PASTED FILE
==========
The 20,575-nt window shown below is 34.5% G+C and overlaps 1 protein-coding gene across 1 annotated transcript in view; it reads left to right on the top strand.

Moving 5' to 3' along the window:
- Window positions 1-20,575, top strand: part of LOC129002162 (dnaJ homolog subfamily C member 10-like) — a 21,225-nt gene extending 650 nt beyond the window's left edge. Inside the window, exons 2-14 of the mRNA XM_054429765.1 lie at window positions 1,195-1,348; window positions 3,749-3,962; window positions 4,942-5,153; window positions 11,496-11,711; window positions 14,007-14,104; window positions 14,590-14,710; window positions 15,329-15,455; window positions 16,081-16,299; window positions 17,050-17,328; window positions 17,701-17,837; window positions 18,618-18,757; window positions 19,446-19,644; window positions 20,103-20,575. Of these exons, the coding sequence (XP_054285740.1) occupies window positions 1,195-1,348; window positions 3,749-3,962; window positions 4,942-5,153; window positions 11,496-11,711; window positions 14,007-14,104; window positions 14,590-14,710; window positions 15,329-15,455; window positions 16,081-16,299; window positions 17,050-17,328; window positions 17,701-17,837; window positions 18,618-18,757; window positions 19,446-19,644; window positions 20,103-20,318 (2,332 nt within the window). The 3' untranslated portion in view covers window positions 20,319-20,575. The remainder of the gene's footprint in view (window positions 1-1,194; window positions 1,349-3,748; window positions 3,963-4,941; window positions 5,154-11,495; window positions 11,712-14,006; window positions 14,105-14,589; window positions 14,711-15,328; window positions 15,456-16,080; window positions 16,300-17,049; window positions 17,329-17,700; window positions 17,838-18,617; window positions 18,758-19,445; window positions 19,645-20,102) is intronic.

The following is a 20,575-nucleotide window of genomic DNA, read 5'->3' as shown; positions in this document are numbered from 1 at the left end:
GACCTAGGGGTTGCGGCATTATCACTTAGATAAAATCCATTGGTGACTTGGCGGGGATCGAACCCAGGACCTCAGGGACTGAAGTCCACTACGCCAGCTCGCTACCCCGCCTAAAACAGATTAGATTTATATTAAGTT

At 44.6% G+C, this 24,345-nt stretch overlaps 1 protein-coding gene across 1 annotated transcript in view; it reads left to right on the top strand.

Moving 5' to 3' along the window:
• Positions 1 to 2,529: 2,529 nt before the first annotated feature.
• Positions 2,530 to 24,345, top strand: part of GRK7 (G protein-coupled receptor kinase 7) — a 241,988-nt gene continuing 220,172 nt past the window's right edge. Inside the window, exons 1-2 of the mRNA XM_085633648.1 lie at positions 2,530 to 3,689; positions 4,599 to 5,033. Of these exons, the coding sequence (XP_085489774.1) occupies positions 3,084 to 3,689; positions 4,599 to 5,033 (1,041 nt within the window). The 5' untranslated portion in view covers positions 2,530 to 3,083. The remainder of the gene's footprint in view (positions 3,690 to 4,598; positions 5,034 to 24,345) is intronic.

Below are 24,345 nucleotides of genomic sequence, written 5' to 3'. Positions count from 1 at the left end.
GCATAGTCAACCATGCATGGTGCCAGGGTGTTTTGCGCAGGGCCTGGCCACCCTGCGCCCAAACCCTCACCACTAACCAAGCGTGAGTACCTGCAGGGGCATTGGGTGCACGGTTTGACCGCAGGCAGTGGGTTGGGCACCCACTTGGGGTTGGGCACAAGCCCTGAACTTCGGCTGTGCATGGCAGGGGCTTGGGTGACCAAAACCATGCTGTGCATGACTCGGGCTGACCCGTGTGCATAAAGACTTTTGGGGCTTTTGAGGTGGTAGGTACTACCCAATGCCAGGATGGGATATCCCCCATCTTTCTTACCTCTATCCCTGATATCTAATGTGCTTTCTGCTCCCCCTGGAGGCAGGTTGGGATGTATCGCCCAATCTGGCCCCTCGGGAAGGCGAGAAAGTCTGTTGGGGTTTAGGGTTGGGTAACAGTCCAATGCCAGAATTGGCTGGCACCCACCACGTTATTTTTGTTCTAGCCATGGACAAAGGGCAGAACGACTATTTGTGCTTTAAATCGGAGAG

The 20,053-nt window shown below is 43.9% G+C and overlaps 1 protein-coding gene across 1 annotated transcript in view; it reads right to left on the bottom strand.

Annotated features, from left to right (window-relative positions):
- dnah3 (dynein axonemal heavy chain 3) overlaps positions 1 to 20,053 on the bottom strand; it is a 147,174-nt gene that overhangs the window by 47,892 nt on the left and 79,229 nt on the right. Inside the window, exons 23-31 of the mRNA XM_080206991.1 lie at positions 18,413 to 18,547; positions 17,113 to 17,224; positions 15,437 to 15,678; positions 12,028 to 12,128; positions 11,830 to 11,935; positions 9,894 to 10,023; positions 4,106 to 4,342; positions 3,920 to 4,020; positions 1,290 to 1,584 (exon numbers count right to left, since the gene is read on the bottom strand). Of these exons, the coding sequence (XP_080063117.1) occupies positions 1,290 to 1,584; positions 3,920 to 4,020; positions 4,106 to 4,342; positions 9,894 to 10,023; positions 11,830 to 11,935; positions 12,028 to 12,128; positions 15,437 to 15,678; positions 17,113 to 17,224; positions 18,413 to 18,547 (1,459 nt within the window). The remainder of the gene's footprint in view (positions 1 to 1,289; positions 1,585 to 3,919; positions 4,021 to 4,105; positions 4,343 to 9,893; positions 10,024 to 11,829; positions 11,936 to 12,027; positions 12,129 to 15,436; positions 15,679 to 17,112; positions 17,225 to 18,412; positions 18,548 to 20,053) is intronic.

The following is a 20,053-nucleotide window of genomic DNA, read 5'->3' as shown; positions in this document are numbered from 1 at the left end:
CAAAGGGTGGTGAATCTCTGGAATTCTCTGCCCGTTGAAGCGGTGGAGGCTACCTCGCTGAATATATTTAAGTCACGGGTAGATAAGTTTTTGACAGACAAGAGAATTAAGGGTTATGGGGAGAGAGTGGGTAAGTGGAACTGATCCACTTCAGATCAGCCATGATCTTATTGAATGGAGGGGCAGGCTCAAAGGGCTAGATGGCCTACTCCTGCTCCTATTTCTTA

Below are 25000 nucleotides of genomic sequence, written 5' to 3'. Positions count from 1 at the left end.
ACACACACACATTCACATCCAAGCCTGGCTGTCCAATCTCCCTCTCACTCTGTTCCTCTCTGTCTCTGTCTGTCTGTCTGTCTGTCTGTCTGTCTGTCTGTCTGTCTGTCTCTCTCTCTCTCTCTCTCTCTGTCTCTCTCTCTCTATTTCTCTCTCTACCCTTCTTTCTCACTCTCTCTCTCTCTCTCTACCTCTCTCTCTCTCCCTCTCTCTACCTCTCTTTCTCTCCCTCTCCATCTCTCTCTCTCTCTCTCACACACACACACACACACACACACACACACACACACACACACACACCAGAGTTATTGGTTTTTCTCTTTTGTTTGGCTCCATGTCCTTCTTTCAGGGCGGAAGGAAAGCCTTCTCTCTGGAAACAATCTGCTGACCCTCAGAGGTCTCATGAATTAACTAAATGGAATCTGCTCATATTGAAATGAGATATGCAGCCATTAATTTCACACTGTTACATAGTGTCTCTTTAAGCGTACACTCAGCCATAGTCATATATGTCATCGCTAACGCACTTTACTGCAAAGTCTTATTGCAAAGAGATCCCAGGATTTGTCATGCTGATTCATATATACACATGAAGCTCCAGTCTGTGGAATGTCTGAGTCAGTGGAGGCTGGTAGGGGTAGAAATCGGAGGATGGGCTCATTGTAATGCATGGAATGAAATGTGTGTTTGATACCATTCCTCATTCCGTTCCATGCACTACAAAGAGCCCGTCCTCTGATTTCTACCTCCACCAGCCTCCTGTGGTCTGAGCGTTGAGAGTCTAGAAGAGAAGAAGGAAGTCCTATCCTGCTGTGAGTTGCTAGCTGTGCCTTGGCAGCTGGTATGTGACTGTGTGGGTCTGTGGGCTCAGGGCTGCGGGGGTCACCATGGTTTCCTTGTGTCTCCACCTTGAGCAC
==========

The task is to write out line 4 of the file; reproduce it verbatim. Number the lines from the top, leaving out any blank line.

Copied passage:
The following is a 20,575-nucleotide window of genomic DNA, read 5'->3' as shown; positions in this document are numbered from 1 at the left end: